me forward. My wrist pulls against the handcuff while my other hand
slams up against the screen divider in front of me. I barely keep my
face from smashing into it.
“What the hell?” Jester says. I turn to see her slide back into her
seat with a thump.
Through the screen on the window I can see a gray concrete wall with
several brick buildings rise out of the ground. Tall chain link fences
surround the backyards. This place is so much bigger than Center
Juvenile Hall. There must be hundreds of girls there. My stomach
squeezes tight under my ribs. I need to breathe.
The van turns onto another road. Soon the smell of dirt surrounds me
when the tires dip and bump over the path. It’s stuffy, I don’t have
enough air to breathe and my head throbs with the worst headache I’ve
ever had. My breakfast bubbles up in my throat again. I can’t hold it
in anymore. Spoiled milk and oatmeal splash onto the floor.
“Fuck,” Jester yells and yanks her legs up on the seat.
“Shut up,” Iguana Eyes says.
I wipe my mouth with the paper towel, now damp and torn from my
clenched hand. The bitter smell rises. Jester pinches her nose and
gives me the squinty look. Ay Dios, I hope I didn’t make an enemy. The
van stops in front of a tall steel gate. Silver coils like thin ropes
of a lariata curl across the top. Their sharp edges flash through the
gloomy sky. I feel dizzy looking up and shut my eyes tight while I beg
God to take me back to my first life.
The driver, Iguana Eyes, jumps out of the van and slams the door,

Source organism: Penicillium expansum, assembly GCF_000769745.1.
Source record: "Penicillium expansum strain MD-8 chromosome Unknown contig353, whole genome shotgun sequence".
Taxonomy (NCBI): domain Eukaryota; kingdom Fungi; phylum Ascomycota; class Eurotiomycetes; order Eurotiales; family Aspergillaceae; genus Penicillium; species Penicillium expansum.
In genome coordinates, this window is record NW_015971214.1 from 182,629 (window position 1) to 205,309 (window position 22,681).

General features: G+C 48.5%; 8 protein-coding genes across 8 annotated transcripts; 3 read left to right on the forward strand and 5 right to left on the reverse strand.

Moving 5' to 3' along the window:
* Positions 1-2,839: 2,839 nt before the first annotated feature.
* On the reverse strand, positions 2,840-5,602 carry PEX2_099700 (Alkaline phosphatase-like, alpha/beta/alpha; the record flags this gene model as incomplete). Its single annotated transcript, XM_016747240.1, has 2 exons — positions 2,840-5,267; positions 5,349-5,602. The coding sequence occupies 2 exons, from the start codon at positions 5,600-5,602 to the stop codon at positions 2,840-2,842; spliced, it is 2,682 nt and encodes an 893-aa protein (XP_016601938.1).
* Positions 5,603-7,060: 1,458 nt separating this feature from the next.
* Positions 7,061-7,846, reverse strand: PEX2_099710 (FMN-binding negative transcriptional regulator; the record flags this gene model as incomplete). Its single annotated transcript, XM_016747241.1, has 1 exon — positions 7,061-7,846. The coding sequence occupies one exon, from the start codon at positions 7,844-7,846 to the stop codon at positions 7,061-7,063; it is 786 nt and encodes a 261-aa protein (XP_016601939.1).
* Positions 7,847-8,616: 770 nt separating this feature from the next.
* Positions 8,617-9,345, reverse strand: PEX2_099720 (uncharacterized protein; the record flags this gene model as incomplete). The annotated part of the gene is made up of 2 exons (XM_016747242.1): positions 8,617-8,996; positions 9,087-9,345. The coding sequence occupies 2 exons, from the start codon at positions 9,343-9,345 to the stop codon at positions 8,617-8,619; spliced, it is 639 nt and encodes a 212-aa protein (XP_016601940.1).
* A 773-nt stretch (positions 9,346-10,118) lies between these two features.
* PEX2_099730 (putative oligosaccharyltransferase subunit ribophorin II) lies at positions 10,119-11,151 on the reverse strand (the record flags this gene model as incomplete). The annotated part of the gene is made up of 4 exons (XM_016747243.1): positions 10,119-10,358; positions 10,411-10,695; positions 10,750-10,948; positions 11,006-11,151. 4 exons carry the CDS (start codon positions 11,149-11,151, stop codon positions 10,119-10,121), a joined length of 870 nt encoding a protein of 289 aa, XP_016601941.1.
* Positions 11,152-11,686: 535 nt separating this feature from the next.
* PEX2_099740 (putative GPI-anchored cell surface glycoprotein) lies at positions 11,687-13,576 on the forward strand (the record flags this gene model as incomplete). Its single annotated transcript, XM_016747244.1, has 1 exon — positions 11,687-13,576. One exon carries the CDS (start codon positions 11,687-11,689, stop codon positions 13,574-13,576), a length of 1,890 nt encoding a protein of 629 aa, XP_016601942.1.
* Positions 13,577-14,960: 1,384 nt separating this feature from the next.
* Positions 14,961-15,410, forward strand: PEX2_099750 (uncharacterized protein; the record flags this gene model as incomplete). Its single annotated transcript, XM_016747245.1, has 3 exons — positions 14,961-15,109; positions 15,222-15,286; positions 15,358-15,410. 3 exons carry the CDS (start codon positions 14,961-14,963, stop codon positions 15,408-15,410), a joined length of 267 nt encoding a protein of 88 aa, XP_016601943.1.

while the nicer officer remains in the front seat. I can hear voices
laughing but the screens over the windows don’t let me see who is
outside. The door slides open and Iguana Eyes stands with his hands
crossed in front of his thick chest.
“Montes, guess who’s back? Gonzales thought it was time for another
state paid vacation at beautiful San Bueno Youth Correctional
Facility,” he says.
A lady with a purple headband holding back her wild frizzy hair
laughs. She has on a thick belt, like his, around a long blouse that
drapes over her black pants. Several keys dangle from a black strap
attached to it.
Jester tells the lady something and makes a loud smacking sound with
her mouth. This girl acts very familiar with the staff lady and
officer. Why isn’t she afraid of them? Maybe the girls at Center
Juvenile Hall exaggerated about San Bueno. Iguana Eyes reaches in with
his big hands and unlocks her handcuffs then pulls her off the van, by
her arm. “Watch it,” Jester yells, then walks across the driveway the
way the gangbangers at the park walk, slow and unafraid. “What’s up
Ms. Montes?” Ms. Montes jerks her thumb to a hallway behind her.
The officer gets out of the front seat and unlocks my handcuffs and
then Belinda’s. My wrist has marks around it like a red splotchy
bracelet. When I step out of the van the scent from the fields
surround me. It’s apio, celery, sending me it’s cool waves of moist
green. I close my eyes and for one brief moment, I feel like I’m in my
mother’s garden, back in Santa Isabel. The familiar smell brings me
Iguana Eyes says something, points at me and then the van. My stomach
starts to twist. Ms. Montes looks back and forth at Belinda and then
“Which one of you is Ivanov?”
"Me?” I say.